What is a Non-Conforming Loan?
Non-conforming loans are loans that don’t check all the boxes necessary for the bank to fund them. There is a long list of potential reasons why a non-conforming loan may not meet all the traditional loan criteria, including the following:
- Insufficient credit
- With mortgage loans, the loan amount is higher than a conforming loan limit
- Use of the loan for unconventional purpose(s)
- Non-conforming loans are used when traditional loans won’t meet the borrower’s needs.
- They come with high risk and are costly.
- All traditional loan options should be explored before using a non-conforming loan.
Understanding Non-Conforming Loans
Mortgage loans comprise the majority of non-conforming loans. Typical reasons for a non-conforming loan include the property not being up to the lender’s code or the borrower lacking the credit score or financial capacity that would make them good candidates for borrowing.
Non-conforming loans are quite often offered by hard money lenders. It means that – since they are considered higher risk loans – they carry a much steeper interest rate. For example, with average 30-year fixed-rate mortgage interest rates running just over 4% as of early 2019, a hard money lender may demand up to an 8% interest.
Of course, the benefit for the borrower is that they can get the funding they need. They can also usually secure funds in a timely way, as hard money lenders process loans significantly more quickly than traditional lenders do.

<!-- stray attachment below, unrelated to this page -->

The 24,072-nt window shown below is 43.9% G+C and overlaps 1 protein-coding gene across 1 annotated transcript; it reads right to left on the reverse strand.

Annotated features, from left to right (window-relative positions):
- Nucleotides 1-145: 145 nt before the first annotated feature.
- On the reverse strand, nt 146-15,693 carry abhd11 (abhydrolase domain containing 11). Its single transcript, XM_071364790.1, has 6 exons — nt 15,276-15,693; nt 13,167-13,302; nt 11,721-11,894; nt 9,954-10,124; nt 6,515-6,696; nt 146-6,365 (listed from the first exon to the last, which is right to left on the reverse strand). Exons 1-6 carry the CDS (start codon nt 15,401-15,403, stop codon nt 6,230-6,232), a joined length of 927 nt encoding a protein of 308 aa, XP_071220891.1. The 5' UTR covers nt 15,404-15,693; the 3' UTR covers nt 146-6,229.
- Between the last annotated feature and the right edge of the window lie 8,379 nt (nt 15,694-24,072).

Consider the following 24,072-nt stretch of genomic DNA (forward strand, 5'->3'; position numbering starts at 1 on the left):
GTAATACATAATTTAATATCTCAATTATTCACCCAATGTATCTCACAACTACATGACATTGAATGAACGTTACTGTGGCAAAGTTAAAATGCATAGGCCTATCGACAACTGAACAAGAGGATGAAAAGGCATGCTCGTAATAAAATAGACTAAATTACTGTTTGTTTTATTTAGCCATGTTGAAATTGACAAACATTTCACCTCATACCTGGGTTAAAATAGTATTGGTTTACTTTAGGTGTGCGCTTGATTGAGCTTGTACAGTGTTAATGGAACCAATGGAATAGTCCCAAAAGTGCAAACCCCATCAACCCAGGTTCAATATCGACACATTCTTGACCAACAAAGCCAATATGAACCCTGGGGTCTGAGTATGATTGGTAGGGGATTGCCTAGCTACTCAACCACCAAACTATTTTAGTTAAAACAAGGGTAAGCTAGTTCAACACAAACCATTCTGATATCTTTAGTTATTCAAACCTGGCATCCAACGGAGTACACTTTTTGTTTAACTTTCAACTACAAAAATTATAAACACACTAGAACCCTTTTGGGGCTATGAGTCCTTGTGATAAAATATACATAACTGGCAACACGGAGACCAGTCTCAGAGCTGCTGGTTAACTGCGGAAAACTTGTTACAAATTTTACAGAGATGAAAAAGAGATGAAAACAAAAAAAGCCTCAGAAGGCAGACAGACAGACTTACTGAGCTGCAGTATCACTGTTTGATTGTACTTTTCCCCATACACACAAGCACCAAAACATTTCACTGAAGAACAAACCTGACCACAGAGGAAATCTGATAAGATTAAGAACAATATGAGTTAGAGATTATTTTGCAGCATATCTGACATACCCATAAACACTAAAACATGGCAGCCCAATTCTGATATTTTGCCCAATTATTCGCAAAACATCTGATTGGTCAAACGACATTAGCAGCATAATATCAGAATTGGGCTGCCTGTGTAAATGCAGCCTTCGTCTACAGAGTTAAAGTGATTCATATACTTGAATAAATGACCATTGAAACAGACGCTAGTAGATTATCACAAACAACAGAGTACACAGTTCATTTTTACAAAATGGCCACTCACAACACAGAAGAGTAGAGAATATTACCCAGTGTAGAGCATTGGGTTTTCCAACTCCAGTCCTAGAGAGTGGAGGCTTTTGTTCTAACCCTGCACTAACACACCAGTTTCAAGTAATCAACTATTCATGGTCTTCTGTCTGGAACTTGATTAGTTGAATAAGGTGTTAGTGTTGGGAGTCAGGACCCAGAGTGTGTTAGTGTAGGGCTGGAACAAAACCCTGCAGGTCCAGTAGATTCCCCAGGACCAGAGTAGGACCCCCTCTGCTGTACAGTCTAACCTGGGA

The danger for a borrower taking out a non-conforming loan is that if the housing market declines, then the borrower may end up being “upside down” in his mortgage – owing more than the equity value of the home, and unable to sell it for an amount that will allow him to pay off his mortgage loan.
Example of a Non-Conforming Loan
One of the most common types of non-conforming loans is a jumbo loan. The jumbo loan is a mortgage that goes way beyond the guidelines for the maximum loan amount in accordance with the rules established by the Housing and Recovery Act (HERA) of 2008 and the Federal Housing Finance Agency (FHFA). The lender doesn’t receive protection should the borrower default, as jumbo loans cannot be purchased by or guaranteed by Freddie Mac or Fannie Mae.
Jumbo loans (or non-conforming mortgages) may come with either an adjustable or fixed interest rate. They should really only be used if:
- The borrower has excellent credit
- The borrower has a steady means of income
- The borrower has exhausted all traditional loan options
Choosing a Non-Conforming Lender
The rules for selecting a good non-conforming lender are very similar to those for choosing a hard money lender. Things to look for include:
- The best rates available
- An individual/group with a lot of experience
- Individuals/groups that are willing to negotiate rates and deals
- Positive references from other borrowers
Don’t act in haste. Make sure that the lender is asking the right questions, and that there is an open line of communication.
Conforming Loans and Their Benefits
The important aspect of a conforming loan is that it meets the key criteria that enable the bank or another major lender to issue it. At the very top of the list of criteria is the limit. It is the maximum loan amount that the lender will offer.
In 2008, the US Congress passed the Housing and Economic Recovery Act (HERA), which made it necessary for the conforming loan limit for mortgage loans to change each year, in conjunction with average U.S. home costs. As of 2019, the FHFA raised the conforming loan limit to around $485,000. If a home is in a higher-priced market (think San Francisco or New York City), then the loan limit may be higher.
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